Fri, Sep 29, 2006 - Page 1 News List

Chen vows to deliver on Constitution

TWO NATIONS Addressing a party to commemorate 20 years of the DPP, the president promised he would also help Taiwan get into the UN and recover the KMT's stolen assets

By Ko Shu-ling  /  STAFF REPORTER

Calling Taiwan and China two countries, President Chen Shui-bian (陳水扁) yesterday vowed to deliver a new Constitution, join the UN with the name "Taiwan" and hold a referendum on the recovery of assets stolen by the Chinese Nationalist Party (KMT).

Addressing the 20th anniversary of the Democratic Progressive Party (DPP) at the Grand Hotel, where the party was founded, Chen said he believed most Taiwanese agreed that Taiwan and China were two countries.

"Taiwan is Taiwan and China is China," Chen said. "Some people may want to use different words to describe this situation, but I believe it is the common belief of most people that Taiwan and China are two completely different countries."

Chen said that to insist on a Taiwan consciousness and Taiwan first was the most sacred historic mission of the Taiwanese people and the only way the DPP could survive and develop.

"Over the past 20 years, the DPP has been like a boat sailing on the high seas weathering strong winds, heavy rain and roaring waves, but we were never lost because we had faith in Taiwan and its people," he said. "As long as we insist on doing the right thing, going the right way and being the main support of the people, we will accomplish the long-term goals entrusted to us by the 23 million people of Taiwan."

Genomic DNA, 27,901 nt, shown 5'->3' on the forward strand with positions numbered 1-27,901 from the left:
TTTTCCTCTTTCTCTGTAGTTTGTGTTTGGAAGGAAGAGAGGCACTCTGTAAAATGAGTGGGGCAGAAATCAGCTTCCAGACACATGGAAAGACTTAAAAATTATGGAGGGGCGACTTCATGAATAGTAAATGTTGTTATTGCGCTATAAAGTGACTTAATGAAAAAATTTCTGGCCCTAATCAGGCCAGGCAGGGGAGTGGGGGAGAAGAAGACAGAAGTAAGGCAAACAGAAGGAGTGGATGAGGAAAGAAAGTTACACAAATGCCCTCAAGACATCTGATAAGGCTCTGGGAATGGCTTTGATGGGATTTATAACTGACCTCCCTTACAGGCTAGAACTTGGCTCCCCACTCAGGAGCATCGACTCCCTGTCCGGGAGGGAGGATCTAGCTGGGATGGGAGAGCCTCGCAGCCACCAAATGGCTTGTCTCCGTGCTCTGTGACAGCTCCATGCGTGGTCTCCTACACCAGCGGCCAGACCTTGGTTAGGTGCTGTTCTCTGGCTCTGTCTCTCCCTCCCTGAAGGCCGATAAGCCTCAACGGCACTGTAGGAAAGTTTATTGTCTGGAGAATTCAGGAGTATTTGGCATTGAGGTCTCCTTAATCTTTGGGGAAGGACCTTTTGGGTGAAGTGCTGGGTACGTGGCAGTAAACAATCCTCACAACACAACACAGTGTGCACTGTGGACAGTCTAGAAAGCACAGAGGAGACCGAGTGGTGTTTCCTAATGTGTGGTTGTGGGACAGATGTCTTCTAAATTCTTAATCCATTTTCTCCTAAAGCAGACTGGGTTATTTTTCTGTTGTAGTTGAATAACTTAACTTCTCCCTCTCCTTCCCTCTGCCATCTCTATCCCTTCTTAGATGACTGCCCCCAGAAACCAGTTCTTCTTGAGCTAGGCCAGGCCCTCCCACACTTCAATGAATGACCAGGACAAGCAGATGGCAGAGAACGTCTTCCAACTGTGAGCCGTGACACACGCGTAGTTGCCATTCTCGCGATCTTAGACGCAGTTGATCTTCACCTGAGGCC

Chen said party members risked their lives establishing the party, and 20 years later they needed to use the same courage to promise the Taiwanese people that they are determined to correct the wrongs of the authoritarian era.

This involves the Constitution, accession to the UN and the recovery of the KMT's stolen assets.

On constitutional reform, Chen said the enactment of the Republic of China Constitution lacked the participation of Taiwanese people and the content was divorced from the current situation.

"Over the past six years, we have proved the Constitution can not function normally and it has caused only internal friction and the government to stagnate," he said. "We can no longer deceive ourselves. We desperately need a timely, suitable and viable new Constitution."

Regarding accession to the UN, Chen said the public needed to seriously review the historic error made by dictator Chiang Kai-shek (蔣介石) in 1971. Chiang refused to jointly sit on the UN with China and therefore denied Taiwanese people the right of equal participation in the international organization.

As the KMT had accumulated large amounts of stolen assets during its 50-year rule, Chen called on the public to exert their power to set this historic error straight.

Citing a prayer written by former DPP chairman Lin I-hsiung (林義雄) in 2004, Chen expressed a hope to see the public harbor more love than grudges.

Currently embroiled in calls for his resignation and criticism by members of his own party, Chen yesterday said he respected different voices because Taiwan was a liberal democracy and the DPP has never been ruled by the voice of one man alone.

The party's four heavyweights -- Vice President Annette Lu (呂秀蓮), Premier Su Tseng-chang (蘇貞昌), DPP Chairman Yu Shyi-kun and former premier Frank Hsieh (謝長廷) -- all attended yesterday's event.

Lu, who was supposed to speak, decided not to do so, silencing rumors that she would make a "dramatic move" on the anniversary.

Lin and former DPP chairmen Shih Ming-teh (施明德) and Hsu Hsin-liang (許信良) did not attend yesterday. Shih's first wife, Chen Li-chu (陳麗珠), however, showed up, trying to sell T-shirts to raise funds to pay for their sick daughter's medical expenses, which she said Shih stopped paying this month.

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